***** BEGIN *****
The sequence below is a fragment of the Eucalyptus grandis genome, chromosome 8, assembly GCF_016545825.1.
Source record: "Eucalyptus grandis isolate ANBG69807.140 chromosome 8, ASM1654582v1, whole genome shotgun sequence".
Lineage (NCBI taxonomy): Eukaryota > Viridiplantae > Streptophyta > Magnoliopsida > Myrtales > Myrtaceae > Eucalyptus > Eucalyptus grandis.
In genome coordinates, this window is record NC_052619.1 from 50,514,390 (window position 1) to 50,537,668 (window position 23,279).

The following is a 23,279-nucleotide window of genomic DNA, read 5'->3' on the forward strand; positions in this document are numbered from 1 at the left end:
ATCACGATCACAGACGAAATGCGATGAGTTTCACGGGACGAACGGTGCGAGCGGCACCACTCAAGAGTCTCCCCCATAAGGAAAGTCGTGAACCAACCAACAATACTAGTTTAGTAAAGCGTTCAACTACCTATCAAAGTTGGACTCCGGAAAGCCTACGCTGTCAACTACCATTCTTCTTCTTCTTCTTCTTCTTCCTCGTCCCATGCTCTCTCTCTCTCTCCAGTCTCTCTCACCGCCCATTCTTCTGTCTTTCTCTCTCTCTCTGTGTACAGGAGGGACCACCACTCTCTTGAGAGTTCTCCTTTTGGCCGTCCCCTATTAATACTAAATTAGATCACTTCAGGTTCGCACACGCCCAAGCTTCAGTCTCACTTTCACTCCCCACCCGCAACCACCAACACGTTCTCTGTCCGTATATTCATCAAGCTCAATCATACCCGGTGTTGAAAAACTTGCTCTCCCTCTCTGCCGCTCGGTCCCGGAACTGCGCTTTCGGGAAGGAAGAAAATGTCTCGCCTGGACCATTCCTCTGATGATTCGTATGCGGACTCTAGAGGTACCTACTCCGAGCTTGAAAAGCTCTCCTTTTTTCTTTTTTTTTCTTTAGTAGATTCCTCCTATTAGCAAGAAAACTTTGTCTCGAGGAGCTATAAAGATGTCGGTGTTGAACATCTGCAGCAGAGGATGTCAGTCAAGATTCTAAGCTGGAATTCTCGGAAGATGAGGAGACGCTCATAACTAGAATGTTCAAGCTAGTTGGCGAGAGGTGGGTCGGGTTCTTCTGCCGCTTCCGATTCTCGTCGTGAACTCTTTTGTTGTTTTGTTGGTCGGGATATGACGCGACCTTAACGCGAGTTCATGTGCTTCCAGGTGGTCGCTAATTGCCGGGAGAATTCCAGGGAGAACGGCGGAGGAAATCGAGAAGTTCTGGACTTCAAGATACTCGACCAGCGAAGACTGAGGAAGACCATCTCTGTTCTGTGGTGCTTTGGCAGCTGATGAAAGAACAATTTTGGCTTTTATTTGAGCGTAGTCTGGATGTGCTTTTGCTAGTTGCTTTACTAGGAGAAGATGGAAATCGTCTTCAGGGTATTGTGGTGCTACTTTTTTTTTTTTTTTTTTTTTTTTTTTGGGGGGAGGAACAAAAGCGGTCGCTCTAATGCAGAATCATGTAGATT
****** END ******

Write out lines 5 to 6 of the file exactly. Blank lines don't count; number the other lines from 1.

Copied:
The following is a 23,279-nucleotide window of genomic DNA, read 5'->3' on the forward strand; positions in this document are numbered from 1 at the left end:
ATCACGATCACAGACGAAATGCGATGAGTTTCACGGGACGAACGGTGCGAGCGGCACCACTCAAGAGTCTCCCCCATAAGGAAAGTCGTGAACCAACCAACAATACTAGTTTAGTAAAGCGTTCAACTACCTATCAAAGTTGGACTCCGGAAAGCCTACGCTGTCAACTACCATTCTTCTTCTTCTTCTTCTTCTTCCTCGTCCCATGCTCTCTCTCTCTCTCCAGTCTCTCTCACCGCCCATTCTTCTGTCTTTCTCTCTCTCTCTGTGTACAGGAGGGACCACCACTCTCTTGAGAGTTCTCCTTTTGGCCGTCCCCTATTAATACTAAATTAGATCACTTCAGGTTCGCACACGCCCAAGCTTCAGTCTCACTTTCACTCCCCACCCGCAACCACCAACACGTTCTCTGTCCGTATATTCATCAAGCTCAATCATACCCGGTGTTGAAAAACTTGCTCTCCCTCTCTGCCGCTCGGTCCCGGAACTGCGCTTTCGGGAAGGAAGAAAATGTCTCGCCTGGACCATTCCTCTGATGATTCGTATGCGGACTCTAGAGGTACCTACTCCGAGCTTGAAAAGCTCTCCTTTTTTCTTTTTTTTTCTTTAGTAGATTCCTCCTATTAGCAAGAAAACTTTGTCTCGAGGAGCTATAAAGATGTCGGTGTTGAACATCTGCAGCAGAGGATGTCAGTCAAGATTCTAAGCTGGAATTCTCGGAAGATGAGGAGACGCTCATAACTAGAATGTTCAAGCTAGTTGGCGAGAGGTGGGTCGGGTTCTTCTGCCGCTTCCGATTCTCGTCGTGAACTCTTTTGTTGTTTTGTTGGTCGGGATATGACGCGACCTTAACGCGAGTTCATGTGCTTCCAGGTGGTCGCTAATTGCCGGGAGAATTCCAGGGAGAACGGCGGAGGAAATCGAGAAGTTCTGGACTTCAAGATACTCGACCAGCGAAGACTGAGGAAGACCATCTCTGTTCTGTGGTGCTTTGGCAGCTGATGAAAGAACAATTTTGGCTTTTATTTGAGCGTAGTCTGGATGTGCTTTTGCTAGTTGCTTTACTAGGAGAAGATGGAAATCGTCTTCAGGGTATTGTGGTGCTACTTTTTTTTTTTTTTTTTTTTTTTTTTTGGGGGGAGGAACAAAAGCGGTCGCTCTAATGCAGAATCATGTAGATT